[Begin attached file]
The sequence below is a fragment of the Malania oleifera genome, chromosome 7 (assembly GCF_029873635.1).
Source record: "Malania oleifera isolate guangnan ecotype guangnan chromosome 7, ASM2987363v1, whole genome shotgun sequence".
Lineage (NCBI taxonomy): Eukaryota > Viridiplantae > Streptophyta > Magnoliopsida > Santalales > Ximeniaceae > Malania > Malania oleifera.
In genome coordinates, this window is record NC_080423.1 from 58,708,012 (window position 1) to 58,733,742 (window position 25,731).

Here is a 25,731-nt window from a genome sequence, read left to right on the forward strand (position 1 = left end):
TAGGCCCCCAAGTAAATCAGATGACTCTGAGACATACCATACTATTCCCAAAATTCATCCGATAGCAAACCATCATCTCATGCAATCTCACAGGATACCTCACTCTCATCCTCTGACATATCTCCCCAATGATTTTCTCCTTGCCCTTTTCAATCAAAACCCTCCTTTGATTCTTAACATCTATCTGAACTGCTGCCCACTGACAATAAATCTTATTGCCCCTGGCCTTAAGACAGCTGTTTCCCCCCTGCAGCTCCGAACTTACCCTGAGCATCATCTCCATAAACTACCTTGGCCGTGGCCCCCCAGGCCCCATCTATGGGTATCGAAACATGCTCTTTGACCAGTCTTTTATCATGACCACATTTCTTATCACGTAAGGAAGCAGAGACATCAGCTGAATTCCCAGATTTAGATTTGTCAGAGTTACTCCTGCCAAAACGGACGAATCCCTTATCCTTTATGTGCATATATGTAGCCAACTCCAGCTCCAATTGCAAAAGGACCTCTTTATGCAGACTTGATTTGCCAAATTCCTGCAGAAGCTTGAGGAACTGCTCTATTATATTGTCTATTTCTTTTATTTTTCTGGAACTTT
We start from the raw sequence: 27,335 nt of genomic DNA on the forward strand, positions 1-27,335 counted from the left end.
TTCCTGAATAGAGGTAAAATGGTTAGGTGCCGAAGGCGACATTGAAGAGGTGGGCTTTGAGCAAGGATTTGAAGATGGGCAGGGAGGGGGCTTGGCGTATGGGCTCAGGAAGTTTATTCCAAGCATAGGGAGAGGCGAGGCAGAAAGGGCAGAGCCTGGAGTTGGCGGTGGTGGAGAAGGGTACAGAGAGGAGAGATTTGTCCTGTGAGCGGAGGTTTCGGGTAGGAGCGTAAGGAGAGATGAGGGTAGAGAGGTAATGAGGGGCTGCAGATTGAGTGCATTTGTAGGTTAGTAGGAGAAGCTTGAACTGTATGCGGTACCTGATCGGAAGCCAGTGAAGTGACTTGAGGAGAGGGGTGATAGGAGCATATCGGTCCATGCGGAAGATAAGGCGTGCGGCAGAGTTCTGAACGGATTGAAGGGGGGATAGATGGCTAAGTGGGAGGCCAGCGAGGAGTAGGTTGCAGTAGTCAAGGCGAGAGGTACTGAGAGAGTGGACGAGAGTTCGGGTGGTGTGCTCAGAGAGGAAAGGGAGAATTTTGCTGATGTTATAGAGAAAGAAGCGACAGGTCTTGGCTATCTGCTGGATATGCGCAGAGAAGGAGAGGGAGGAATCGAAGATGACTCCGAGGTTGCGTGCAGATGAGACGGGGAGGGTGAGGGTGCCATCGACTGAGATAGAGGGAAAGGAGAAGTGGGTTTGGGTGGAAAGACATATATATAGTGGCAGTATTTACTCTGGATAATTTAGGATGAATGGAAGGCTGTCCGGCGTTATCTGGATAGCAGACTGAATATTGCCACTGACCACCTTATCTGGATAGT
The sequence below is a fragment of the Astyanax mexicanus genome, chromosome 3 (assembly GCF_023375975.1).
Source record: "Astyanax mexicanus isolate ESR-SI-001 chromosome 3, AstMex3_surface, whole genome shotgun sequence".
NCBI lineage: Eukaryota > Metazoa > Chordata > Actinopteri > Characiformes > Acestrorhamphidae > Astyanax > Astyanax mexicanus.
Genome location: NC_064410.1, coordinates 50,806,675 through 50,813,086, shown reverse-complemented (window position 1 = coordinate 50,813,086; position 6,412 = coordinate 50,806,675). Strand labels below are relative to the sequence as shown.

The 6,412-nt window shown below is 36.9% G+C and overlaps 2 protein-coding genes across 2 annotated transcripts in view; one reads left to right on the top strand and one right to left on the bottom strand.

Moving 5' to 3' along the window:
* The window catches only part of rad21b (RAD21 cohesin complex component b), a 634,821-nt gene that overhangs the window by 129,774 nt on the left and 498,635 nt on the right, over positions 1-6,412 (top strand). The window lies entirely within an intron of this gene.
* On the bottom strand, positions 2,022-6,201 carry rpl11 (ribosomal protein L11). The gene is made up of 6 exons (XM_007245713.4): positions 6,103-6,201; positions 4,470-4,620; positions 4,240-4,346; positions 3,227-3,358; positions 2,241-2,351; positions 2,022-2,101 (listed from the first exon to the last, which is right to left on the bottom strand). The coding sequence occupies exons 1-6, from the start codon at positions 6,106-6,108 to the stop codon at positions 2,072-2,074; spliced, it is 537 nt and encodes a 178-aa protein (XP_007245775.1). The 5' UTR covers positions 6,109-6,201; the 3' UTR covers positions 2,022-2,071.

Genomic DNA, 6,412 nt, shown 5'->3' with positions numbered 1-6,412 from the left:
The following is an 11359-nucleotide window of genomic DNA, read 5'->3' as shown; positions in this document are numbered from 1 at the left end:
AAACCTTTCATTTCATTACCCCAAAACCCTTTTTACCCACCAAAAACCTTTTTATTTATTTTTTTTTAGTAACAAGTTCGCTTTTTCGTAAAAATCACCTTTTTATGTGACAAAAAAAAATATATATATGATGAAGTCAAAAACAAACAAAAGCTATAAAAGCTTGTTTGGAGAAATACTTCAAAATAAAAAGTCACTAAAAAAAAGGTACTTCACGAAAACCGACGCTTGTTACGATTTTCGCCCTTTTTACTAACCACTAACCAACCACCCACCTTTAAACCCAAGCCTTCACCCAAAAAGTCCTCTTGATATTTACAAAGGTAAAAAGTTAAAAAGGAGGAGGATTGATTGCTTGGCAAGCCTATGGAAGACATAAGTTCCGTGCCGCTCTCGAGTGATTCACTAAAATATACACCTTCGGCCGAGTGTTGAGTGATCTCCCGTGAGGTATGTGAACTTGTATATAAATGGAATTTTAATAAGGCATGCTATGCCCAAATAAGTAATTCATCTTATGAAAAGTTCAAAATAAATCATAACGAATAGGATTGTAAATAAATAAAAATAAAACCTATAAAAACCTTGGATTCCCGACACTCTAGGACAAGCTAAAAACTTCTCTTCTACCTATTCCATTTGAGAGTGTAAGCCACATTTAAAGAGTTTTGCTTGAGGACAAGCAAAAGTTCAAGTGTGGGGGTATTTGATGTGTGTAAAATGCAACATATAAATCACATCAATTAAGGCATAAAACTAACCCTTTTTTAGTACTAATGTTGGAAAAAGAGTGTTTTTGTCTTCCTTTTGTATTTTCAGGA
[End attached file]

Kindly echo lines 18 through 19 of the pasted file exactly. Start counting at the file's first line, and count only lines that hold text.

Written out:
The following is an 11359-nucleotide window of genomic DNA, read 5'->3' as shown; positions in this document are numbered from 1 at the left end:
AAACCTTTCATTTCATTACCCCAAAACCCTTTTTACCCACCAAAAACCTTTTTATTTATTTTTTTTTAGTAACAAGTTCGCTTTTTCGTAAAAATCACCTTTTTATGTGACAAAAAAAAATATATATATGATGAAGTCAAAAACAAACAAAAGCTATAAAAGCTTGTTTGGAGAAATACTTCAAAATAAAAAGTCACTAAAAAAAAGGTACTTCACGAAAACCGACGCTTGTTACGATTTTCGCCCTTTTTACTAACCACTAACCAACCACCCACCTTTAAACCCAAGCCTTCACCCAAAAAGTCCTCTTGATATTTACAAAGGTAAAAAGTTAAAAAGGAGGAGGATTGATTGCTTGGCAAGCCTATGGAAGACATAAGTTCCGTGCCGCTCTCGAGTGATTCACTAAAATATACACCTTCGGCCGAGTGTTGAGTGATCTCCCGTGAGGTATGTGAACTTGTATATAAATGGAATTTTAATAAGGCATGCTATGCCCAAATAAGTAATTCATCTTATGAAAAGTTCAAAATAAATCATAACGAATAGGATTGTAAATAAATAAAAATAAAACCTATAAAAACCTTGGATTCCCGACACTCTAGGACAAGCTAAAAACTTCTCTTCTACCTATTCCATTTGAGAGTGTAAGCCACATTTAAAGAGTTTTGCTTGAGGACAAGCAAAAGTTCAAGTGTGGGGGTATTTGATGTGTGTAAAATGCAACATATAAATCACATCAATTAAGGCATAAAACTAACCCTTTTTTAGTACTAATGTTGGAAAAAGAGTGTTTTTGTCTTCCTTTTGTATTTTCAGGA